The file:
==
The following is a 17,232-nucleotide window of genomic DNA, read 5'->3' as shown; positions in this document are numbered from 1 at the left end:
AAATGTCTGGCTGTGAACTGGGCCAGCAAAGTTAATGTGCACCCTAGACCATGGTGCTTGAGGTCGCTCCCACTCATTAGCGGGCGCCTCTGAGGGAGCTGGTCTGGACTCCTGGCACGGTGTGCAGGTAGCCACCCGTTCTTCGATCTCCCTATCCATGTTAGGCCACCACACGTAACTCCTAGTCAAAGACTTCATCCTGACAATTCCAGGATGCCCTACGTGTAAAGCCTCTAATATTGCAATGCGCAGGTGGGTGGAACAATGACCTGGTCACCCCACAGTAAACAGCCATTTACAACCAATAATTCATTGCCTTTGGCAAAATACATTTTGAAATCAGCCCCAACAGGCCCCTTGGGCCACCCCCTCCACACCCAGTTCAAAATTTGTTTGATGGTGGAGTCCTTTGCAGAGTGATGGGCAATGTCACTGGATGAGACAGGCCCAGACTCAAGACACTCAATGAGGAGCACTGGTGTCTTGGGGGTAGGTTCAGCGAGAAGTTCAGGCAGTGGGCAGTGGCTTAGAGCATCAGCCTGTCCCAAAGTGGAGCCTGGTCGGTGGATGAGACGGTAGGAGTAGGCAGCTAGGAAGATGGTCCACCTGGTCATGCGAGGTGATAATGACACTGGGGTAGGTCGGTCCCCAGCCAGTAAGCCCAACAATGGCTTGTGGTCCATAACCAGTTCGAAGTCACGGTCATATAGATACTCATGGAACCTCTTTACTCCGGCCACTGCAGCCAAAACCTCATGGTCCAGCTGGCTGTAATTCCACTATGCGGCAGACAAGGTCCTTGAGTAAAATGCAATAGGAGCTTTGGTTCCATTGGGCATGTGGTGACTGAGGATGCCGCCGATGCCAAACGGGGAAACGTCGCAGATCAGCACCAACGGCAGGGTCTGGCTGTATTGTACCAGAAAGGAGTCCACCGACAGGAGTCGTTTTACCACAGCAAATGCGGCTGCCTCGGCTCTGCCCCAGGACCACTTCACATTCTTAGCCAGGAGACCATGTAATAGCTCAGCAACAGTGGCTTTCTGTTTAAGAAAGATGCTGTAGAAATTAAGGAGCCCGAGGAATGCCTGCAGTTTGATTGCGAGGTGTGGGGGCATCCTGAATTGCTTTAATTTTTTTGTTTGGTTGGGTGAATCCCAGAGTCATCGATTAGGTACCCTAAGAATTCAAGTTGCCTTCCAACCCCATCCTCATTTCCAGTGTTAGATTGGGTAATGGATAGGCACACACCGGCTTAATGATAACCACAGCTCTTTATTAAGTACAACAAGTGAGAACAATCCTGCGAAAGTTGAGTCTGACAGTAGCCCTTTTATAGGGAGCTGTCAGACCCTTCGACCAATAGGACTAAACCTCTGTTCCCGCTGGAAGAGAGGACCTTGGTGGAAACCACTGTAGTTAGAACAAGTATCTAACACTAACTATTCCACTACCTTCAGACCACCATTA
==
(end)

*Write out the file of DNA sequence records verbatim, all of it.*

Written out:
The following is a 17,232-nucleotide window of genomic DNA, read 5'->3' as shown; positions in this document are numbered from 1 at the left end:
AAATGTCTGGCTGTGAACTGGGCCAGCAAAGTTAATGTGCACCCTAGACCATGGTGCTTGAGGTCGCTCCCACTCATTAGCGGGCGCCTCTGAGGGAGCTGGTCTGGACTCCTGGCACGGTGTGCAGGTAGCCACCCGTTCTTCGATCTCCCTATCCATGTTAGGCCACCACACGTAACTCCTAGTCAAAGACTTCATCCTGACAATTCCAGGATGCCCTACGTGTAAAGCCTCTAATATTGCAATGCGCAGGTGGGTGGAACAATGACCTGGTCACCCCACAGTAAACAGCCATTTACAACCAATAATTCATTGCCTTTGGCAAAATACATTTTGAAATCAGCCCCAACAGGCCCCTTGGGCCACCCCCTCCACACCCAGTTCAAAATTTGTTTGATGGTGGAGTCCTTTGCAGAGTGATGGGCAATGTCACTGGATGAGACAGGCCCAGACTCAAGACACTCAATGAGGAGCACTGGTGTCTTGGGGGTAGGTTCAGCGAGAAGTTCAGGCAGTGGGCAGTGGCTTAGAGCATCAGCCTGTCCCAAAGTGGAGCCTGGTCGGTGGATGAGACGGTAGGAGTAGGCAGCTAGGAAGATGGTCCACCTGGTCATGCGAGGTGATAATGACACTGGGGTAGGTCGGTCCCCAGCCAGTAAGCCCAACAATGGCTTGTGGTCCATAACCAGTTCGAAGTCACGGTCATATAGATACTCATGGAACCTCTTTACTCCGGCCACTGCAGCCAAAACCTCATGGTCCAGCTGGCTGTAATTCCACTATGCGGCAGACAAGGTCCTTGAGTAAAATGCAATAGGAGCTTTGGTTCCATTGGGCATGTGGTGACTGAGGATGCCGCCGATGCCAAACGGGGAAACGTCGCAGATCAGCACCAACGGCAGGGTCTGGCTGTATTGTACCAGAAAGGAGTCCACCGACAGGAGTCGTTTTACCACAGCAAATGCGGCTGCCTCGGCTCTGCCCCAGGACCACTTCACATTCTTAGCCAGGAGACCATGTAATAGCTCAGCAACAGTGGCTTTCTGTTTAAGAAAGATGCTGTAGAAATTAAGGAGCCCGAGGAATGCCTGCAGTTTGATTGCGAGGTGTGGGGGCATCCTGAATTGCTTTAATTTTTTTGTTTGGTTGGGTGAATCCCAGAGTCATCGATTAGGTACCCTAAGAATTCAAGTTGCCTTCCAACCCCATCCTCATTTCCAGTGTTAGATTGGGTAATGGATAGGCACACACCGGCTTAATGATAACCACAGCTCTTTATTAAGTACAACAAGTGAGAACAATCCTGCGAAAGTTGAGTCTGACAGTAGCCCTTTTATAGGGAGCTGTCAGACCCTTCGACCAATAGGACTAAACCTCTGTTCCCGCTGGAAGAGAGGACCTTGGTGGAAACCACTGTAGTTAGAACAAGTATCTAACACTAACTATTCCACTACCTTCAGACCACCATTA